Roger was a Park Ranger (Resource Management Specialist) at Carlsbad Caverns National Park at the time that Guadalupe Mountains National Park was established on September 30, 1972. He had such a good feel for the land, was skilled in backcountry foot and horse travel, and knew and understood the natural resources of Guadalupe Mountains National Park and in 1964 was asked to go to the new park to begin considering how the park should be available to the public. For several years, Roger was the only employee at Guadalupe Mountains National Park, which was administered by Carlsbad Caverns National Park until October 1987. On August 23, 1981, Roger moved to Dog Canyon, where he would be the Dog Canyon District Ranger until he retired. During his Park Service career, Roger held the positions of Tour Leader, Supervisory Tour Leader, Park Guide, Park Ranger, Supervisory Park Ranger, Management Assistant, Park Manager, Resource Management Specialist, District Ranger and Natural Resource Specialist. 

Roger had good relationships with all of the ranching families neighboring the park and, along with Guadalupe Mountains Ranch foreman Noel Kincaid, helped and guided visitors and did search and rescue. Mike Capron, who ran neighboring Nickel Creek Station and Aston Ligon Ranch, said that "all of the locals called the new park 'Roger's Ranch,'" and stated that Roger was "on call all day and night, always on duty and never missed a call." Capron described Roger as a "man of the outdoors" with a "quick laugh and short, witty wisdom."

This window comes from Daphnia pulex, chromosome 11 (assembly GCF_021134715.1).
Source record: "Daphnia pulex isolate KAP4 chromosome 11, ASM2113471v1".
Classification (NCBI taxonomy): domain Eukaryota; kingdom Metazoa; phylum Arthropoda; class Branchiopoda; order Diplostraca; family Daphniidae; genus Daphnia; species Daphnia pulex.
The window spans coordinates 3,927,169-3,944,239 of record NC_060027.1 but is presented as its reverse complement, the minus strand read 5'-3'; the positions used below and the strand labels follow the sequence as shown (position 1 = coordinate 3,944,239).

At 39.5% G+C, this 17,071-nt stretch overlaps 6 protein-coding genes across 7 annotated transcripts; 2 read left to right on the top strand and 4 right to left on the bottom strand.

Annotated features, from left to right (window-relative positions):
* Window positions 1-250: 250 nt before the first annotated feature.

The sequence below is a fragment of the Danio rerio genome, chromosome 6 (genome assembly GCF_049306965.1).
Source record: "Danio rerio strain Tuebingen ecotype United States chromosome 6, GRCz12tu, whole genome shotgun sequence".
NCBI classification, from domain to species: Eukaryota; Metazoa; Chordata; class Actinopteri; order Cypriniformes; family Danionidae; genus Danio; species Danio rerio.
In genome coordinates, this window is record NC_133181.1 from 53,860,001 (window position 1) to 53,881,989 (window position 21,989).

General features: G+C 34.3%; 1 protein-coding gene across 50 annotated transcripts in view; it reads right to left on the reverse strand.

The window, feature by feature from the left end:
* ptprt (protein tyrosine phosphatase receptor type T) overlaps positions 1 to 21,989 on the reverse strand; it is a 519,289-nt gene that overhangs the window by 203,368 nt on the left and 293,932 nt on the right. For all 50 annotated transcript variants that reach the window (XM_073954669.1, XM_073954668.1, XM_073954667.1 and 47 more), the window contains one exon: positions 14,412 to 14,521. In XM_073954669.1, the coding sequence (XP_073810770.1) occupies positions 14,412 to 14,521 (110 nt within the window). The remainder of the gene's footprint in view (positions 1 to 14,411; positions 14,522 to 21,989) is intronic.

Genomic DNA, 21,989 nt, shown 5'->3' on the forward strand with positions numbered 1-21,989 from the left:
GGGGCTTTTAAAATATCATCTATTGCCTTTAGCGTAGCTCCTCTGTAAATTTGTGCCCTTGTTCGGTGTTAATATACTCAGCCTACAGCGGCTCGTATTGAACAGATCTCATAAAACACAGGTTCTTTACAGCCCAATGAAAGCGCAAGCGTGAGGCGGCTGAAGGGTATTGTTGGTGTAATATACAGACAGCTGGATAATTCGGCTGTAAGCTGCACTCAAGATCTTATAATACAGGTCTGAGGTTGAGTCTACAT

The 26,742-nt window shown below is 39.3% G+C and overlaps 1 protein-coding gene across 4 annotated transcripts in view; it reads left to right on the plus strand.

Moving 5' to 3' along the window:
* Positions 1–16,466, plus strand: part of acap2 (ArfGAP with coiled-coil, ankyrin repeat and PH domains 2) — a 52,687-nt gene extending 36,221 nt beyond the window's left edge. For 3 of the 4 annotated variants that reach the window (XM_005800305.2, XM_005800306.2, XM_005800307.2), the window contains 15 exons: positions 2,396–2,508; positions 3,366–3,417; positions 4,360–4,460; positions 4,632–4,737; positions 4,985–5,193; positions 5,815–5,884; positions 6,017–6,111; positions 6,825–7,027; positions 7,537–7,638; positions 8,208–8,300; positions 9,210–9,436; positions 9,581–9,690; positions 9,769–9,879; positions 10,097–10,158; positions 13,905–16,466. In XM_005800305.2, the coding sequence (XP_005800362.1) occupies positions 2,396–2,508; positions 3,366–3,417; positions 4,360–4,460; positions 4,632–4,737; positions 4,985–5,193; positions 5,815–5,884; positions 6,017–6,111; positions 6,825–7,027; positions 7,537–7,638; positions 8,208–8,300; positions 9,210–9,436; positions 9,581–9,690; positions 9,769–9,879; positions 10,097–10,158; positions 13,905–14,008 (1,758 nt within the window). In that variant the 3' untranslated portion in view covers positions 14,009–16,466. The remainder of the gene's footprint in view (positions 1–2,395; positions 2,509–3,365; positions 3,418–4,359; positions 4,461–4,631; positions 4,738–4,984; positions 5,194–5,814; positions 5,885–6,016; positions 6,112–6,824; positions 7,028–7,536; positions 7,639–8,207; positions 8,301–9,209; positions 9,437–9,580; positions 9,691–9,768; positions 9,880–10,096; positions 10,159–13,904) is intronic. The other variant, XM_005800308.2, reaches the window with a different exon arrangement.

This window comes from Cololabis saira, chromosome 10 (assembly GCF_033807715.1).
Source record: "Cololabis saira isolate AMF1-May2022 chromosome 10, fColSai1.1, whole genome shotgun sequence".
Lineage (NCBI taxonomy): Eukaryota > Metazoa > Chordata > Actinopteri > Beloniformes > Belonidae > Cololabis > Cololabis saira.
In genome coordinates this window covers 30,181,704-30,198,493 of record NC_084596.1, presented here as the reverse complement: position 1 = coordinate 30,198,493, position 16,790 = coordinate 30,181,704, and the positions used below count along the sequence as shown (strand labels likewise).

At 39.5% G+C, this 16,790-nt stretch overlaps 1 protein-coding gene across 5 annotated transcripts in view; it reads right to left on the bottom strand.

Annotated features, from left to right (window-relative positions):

Roger worked diligently to protect the land, learn more about it, and help visitors appreciate its beauty and importance. Roger enjoyed the solitude of the new park, and loved the fact that the park did not have any through roads and was a hiking and horseback riding park, a characteristic of the park that remains to the present day. Roger pushed for the construction of a trail to the top of Guadalupe Peak to provide visitors with a safe and enjoyable hiking experience and to prevent them from becoming lost, as there were tricky and dangerous places on the old routes up to the peak. According to Dr. John Baker, former Wilderness Areas Task Force Chairman of the Sierra Club and Wilderness Society and former Chairman of the Citizen's Conservationist Wilderness Committee, "if you went the wrong way, you could find yourself in the dark on a cliff face." Roger's first priorities at the new park were resource management and care of the park. Although law enforcement was among his duties, Roger preferred to use education as his primary means of enforcing park regulations. Roger has been described as "a bridge between early and modern rangers" and is often described as a "ranger's ranger."